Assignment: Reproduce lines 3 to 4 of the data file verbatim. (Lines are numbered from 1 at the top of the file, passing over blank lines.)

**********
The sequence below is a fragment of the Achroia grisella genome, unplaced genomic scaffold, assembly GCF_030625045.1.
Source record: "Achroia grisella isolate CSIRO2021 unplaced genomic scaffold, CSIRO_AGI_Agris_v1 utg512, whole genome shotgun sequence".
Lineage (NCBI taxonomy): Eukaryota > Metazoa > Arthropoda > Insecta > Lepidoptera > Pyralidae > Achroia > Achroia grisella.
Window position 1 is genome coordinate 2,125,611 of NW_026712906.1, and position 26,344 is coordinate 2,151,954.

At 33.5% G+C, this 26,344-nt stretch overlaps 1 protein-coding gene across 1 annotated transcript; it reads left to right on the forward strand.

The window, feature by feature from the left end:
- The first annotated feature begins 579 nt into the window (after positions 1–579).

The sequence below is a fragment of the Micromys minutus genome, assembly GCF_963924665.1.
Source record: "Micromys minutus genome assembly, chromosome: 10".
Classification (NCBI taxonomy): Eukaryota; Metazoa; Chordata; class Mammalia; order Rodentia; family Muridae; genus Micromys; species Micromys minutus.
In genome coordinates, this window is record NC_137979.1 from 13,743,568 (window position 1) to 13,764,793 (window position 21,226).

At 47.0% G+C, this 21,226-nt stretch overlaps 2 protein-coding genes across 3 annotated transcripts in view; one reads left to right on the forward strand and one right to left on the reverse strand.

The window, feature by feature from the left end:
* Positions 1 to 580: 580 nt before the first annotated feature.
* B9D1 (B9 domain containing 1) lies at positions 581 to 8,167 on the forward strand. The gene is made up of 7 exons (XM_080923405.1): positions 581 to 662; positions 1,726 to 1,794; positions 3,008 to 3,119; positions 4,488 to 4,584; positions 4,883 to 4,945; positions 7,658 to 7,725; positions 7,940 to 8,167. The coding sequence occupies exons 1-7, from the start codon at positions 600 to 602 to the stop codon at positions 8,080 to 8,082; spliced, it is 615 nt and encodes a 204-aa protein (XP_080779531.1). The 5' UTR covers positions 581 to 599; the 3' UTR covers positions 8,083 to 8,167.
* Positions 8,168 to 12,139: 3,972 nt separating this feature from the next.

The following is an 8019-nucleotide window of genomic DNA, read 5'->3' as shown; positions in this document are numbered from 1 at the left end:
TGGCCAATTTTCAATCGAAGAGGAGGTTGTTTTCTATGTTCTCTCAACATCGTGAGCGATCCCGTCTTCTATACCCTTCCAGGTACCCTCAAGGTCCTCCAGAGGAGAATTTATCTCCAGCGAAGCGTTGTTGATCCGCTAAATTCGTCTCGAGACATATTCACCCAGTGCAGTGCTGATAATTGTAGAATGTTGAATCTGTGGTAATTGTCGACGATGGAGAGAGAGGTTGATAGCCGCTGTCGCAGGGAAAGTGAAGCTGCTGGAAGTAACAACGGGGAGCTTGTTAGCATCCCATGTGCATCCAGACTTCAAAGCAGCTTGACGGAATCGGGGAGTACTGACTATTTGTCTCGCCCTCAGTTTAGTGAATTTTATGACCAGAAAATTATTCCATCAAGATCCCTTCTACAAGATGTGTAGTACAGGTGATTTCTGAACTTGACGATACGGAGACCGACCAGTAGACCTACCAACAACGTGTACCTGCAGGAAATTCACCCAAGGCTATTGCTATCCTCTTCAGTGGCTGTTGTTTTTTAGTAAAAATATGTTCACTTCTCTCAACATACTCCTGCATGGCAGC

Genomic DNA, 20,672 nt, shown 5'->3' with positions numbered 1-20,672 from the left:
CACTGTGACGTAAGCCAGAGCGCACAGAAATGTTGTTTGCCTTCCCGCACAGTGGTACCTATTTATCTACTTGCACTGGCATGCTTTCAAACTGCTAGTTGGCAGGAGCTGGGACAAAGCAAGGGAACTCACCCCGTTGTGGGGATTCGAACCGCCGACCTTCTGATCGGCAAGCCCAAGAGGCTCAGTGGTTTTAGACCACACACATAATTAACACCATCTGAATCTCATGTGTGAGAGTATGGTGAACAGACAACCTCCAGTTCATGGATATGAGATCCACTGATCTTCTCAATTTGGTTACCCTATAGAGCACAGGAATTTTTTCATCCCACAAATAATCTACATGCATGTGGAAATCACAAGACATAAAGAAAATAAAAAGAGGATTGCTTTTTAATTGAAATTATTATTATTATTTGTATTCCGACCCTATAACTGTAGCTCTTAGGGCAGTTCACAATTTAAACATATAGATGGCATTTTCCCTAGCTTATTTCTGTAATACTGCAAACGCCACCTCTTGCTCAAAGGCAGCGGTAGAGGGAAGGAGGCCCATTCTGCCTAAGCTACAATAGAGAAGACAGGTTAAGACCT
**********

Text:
Lineage (NCBI taxonomy): Eukaryota > Metazoa > Arthropoda > Insecta > Lepidoptera > Pyralidae > Achroia > Achroia grisella.
Window position 1 is genome coordinate 2,125,611 of NW_026712906.1, and position 26,344 is coordinate 2,151,954.